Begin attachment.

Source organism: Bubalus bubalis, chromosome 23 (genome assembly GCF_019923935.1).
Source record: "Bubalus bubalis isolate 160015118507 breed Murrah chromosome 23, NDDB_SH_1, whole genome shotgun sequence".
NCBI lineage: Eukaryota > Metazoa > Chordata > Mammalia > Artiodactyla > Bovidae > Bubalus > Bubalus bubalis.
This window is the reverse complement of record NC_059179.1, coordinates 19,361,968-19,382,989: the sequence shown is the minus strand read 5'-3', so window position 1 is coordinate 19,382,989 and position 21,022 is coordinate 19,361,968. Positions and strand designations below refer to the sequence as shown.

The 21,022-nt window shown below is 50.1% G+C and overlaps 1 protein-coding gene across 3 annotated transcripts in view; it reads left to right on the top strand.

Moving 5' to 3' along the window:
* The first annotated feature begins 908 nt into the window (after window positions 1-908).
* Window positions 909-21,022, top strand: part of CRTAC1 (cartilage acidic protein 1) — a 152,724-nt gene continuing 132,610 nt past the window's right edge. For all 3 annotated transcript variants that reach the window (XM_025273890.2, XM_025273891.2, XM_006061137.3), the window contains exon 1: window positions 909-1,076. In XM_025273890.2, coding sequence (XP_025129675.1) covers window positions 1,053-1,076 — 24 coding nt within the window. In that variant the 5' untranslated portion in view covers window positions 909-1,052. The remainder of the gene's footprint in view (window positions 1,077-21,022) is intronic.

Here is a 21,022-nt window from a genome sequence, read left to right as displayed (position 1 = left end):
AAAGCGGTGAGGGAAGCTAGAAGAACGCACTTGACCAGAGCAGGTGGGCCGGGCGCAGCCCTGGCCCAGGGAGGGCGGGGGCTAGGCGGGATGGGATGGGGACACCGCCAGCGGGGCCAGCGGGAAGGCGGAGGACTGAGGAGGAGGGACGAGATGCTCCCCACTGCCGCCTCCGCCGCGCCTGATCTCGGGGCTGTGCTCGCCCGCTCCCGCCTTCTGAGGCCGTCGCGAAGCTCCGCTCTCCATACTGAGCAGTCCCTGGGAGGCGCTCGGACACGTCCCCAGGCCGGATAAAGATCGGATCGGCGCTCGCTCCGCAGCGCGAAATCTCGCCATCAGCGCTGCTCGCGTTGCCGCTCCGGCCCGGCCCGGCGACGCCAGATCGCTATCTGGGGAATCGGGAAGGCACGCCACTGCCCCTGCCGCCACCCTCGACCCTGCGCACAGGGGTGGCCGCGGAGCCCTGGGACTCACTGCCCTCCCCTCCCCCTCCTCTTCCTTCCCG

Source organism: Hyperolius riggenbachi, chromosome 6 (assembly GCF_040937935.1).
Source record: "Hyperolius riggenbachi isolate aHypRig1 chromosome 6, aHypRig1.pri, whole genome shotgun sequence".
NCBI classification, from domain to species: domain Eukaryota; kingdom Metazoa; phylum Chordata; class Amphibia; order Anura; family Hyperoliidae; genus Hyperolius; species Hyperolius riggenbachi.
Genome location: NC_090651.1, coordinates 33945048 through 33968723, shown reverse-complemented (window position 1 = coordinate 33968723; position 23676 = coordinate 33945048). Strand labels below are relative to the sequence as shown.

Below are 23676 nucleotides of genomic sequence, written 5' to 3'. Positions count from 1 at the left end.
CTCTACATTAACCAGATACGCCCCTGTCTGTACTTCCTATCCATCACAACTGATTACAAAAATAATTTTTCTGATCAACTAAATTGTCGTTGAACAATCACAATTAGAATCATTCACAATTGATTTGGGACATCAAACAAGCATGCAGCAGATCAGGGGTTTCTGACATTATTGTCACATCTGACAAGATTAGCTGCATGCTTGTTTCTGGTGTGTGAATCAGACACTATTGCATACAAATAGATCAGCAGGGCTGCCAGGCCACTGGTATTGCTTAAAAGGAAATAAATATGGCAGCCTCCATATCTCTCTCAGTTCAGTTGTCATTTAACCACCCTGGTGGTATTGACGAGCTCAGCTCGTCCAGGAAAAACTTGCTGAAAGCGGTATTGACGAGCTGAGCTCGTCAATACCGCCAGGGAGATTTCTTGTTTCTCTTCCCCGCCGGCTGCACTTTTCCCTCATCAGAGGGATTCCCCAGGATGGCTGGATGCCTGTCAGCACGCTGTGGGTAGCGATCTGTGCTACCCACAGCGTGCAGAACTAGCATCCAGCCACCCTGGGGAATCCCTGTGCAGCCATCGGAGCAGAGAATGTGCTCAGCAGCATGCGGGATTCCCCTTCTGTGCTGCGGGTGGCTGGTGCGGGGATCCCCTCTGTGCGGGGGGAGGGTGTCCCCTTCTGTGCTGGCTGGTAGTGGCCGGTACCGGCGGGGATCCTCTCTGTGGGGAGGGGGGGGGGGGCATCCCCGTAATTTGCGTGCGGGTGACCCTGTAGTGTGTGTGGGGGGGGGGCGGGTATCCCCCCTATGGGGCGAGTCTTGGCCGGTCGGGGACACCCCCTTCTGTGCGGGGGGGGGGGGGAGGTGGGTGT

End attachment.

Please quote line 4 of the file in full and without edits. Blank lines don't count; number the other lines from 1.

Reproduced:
This window is the reverse complement of record NC_059179.1, coordinates 19,361,968-19,382,989: the sequence shown is the minus strand read 5'-3', so window position 1 is coordinate 19,382,989 and position 21,022 is coordinate 19,361,968. Positions and strand designations below refer to the sequence as shown.